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'My son has Down's syndrome and I wouldn't swap a thing about him'

By Caroline White
Guest blogger


The case of the Australian couple accused of abandoning a baby born with Down's syndrome, has made Caroline White - whose son has the disability - determined to change attitudes.

I have been saddened by the recent coverage of baby Gammy, a child with Down's syndrome born to a Thai surrogate. It shocked me that we still attach a value to people's lives. We are talking about twin babies here. Twins, who shared a womb for nine months and share the same birthday. Yet the way they have been treated has been very different.

I am forever grateful that I did not know that my six-year-old son Seb had Down's syndrome until he was in my arms. A pre-natal diagnosis would have sent me into a frenzy of fear, but thankfully I had no choice but to get to know my baby, and fall head-over-heels in love with him. Gammy's Australian parents have said that they didn't know until late in the pregnancy that he had Down's, and his father has said that if they had he "probably" would have asked the surrogate to abort. This isn't surprising. After all, more than 90% of positive pre-natal diagnoses in the UK end in abortion.

But Seb, in six tiny years, has taught me more than any words or textbook or Facebook page ever could and I would not swap a single thing about him or our lives together. I now have a very different attitude and understanding, not just to Down's syndrome or disability, but generally in life. I now do see that we are born equals, all with our own different and unique strengths and weaknesses, we are all of equal value and it saddens me that others cannot see this.

It seems it is only those of us who have a child or relative with Down's, or those who have worked with children with Down's, who are not afraid of it.

I see everywhere we go how Seb touches people with his vibrant personality, his lust for life and giant, beaming smile. People always comment on how gorgeous he is - "a blessing". Sometimes it may be patronising, or pitying, but most of the time it seems genuine.

And Seb does stand out - but largely due to his incredible social skills and impeccable manners - not because he has an extra chromosome. Seb makes friends with other children, eats in restaurants, plays table tennis, and loves swimming.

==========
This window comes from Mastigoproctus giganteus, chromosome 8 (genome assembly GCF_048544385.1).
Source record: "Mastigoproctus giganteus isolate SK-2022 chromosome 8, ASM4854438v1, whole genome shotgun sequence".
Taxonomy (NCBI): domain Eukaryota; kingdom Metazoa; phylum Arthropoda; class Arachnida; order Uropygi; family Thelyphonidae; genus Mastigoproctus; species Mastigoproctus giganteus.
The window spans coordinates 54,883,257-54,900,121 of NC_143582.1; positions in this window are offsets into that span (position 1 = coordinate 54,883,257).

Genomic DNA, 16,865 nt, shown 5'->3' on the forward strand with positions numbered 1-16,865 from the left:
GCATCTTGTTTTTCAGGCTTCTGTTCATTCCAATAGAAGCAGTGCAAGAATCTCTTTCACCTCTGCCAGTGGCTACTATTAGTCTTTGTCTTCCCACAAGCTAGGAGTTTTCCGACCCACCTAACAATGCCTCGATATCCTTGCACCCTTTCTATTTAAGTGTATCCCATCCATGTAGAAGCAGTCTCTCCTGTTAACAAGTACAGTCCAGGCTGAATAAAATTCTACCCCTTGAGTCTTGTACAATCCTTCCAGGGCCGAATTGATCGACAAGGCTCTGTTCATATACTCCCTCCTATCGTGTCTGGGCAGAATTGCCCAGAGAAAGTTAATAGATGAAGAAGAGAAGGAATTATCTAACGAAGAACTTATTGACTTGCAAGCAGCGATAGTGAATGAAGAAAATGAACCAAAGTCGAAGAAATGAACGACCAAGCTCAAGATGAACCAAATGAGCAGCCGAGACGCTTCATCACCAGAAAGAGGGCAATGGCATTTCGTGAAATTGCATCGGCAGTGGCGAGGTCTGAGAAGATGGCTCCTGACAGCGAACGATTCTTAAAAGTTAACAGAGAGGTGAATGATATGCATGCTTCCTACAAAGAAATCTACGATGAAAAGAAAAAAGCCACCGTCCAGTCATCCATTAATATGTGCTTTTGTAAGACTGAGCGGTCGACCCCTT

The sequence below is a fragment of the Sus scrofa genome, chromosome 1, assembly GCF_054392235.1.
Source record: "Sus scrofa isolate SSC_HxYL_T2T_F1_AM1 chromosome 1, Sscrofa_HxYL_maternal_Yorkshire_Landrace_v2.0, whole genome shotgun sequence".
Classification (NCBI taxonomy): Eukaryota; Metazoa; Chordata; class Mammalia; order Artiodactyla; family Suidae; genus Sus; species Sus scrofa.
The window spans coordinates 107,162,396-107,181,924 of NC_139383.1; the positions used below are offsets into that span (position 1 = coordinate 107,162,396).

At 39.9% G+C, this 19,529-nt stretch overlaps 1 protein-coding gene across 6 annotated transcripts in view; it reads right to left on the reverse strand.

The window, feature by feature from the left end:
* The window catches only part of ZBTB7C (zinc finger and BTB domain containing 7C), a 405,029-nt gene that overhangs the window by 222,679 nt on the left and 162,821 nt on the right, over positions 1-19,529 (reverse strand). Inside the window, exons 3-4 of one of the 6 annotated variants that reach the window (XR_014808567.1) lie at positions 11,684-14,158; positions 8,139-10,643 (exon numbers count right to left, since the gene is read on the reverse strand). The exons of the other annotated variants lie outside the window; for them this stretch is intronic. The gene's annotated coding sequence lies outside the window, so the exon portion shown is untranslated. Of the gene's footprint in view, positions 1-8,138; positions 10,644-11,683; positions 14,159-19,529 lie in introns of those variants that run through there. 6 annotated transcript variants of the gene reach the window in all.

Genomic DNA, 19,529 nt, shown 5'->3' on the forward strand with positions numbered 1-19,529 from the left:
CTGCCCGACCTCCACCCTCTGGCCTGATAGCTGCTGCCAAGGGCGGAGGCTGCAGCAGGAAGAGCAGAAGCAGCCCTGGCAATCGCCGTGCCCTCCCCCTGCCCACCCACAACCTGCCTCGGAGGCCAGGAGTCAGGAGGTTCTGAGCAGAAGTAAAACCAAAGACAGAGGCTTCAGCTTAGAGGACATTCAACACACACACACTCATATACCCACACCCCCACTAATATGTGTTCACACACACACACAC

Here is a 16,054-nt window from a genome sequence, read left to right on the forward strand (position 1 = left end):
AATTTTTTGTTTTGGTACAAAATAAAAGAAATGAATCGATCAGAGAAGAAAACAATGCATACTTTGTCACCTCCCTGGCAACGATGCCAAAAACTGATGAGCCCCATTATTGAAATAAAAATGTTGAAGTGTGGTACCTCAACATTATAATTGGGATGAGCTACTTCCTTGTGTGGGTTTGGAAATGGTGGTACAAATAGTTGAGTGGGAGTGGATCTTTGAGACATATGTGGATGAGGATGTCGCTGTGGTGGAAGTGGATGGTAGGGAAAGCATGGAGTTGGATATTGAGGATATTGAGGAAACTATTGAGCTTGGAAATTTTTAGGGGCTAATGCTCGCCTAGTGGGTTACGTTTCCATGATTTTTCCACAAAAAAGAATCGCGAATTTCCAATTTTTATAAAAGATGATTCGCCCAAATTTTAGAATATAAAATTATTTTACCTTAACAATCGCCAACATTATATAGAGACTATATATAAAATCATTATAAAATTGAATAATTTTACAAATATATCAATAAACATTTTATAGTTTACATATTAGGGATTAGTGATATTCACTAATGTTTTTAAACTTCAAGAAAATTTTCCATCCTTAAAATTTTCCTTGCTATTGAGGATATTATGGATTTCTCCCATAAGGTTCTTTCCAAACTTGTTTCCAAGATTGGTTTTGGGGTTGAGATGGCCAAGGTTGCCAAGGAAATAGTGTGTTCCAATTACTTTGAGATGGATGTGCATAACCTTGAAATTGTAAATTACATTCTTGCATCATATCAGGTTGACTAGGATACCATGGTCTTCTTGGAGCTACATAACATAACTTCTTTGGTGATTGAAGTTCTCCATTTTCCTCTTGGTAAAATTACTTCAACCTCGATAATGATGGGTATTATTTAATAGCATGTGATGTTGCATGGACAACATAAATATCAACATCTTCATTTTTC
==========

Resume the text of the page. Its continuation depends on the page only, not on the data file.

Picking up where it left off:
Yet there is still talk of the "risk" of having a child with Down's syndrome. Risk is a word associated with danger. It is placing your life savings, your house and your car on one number on a roulette wheel. I have lost count of the number of friends and colleagues who have told me, excitedly, that their pregnancy is "low risk for Down's". I am not silly enough to think anyone wishes to have a child with Down's, and I would be a hypocrite for being offended. After all, I was relieved with my subsequent pregnancies too that I was low "risk". But the word hurts me because, without realising it, people are telling me they are delighted they are at a low risk of having a child like mine. Such a big deal is placed on testing for Down's that it only serves to (wrongly) send fear through those who receive a positive diagnosis. I know it did for me, at first.

If we could replace risk with "chance" I think we would make a small bit of difference.

I can't help but wonder how the people who have interacted with Seb would feel if they themselves were told they had a high risk of their child or grandchild having Down's. I imagine they'd be full of fear too, but I like to think that Seb changes outdated attitudes wherever he goes, and I am sure this is true to a point.

People need to stop placing a value on babies' lives. They cannot be treated like a commodity, an accessory and a right. Both of the twins in the Thai surrogacy case have the right to equality and the potential to enrich and change the lives of those around them for the better - as Seb does for us.

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Related Topics

  • Down's syndrome
  • Disability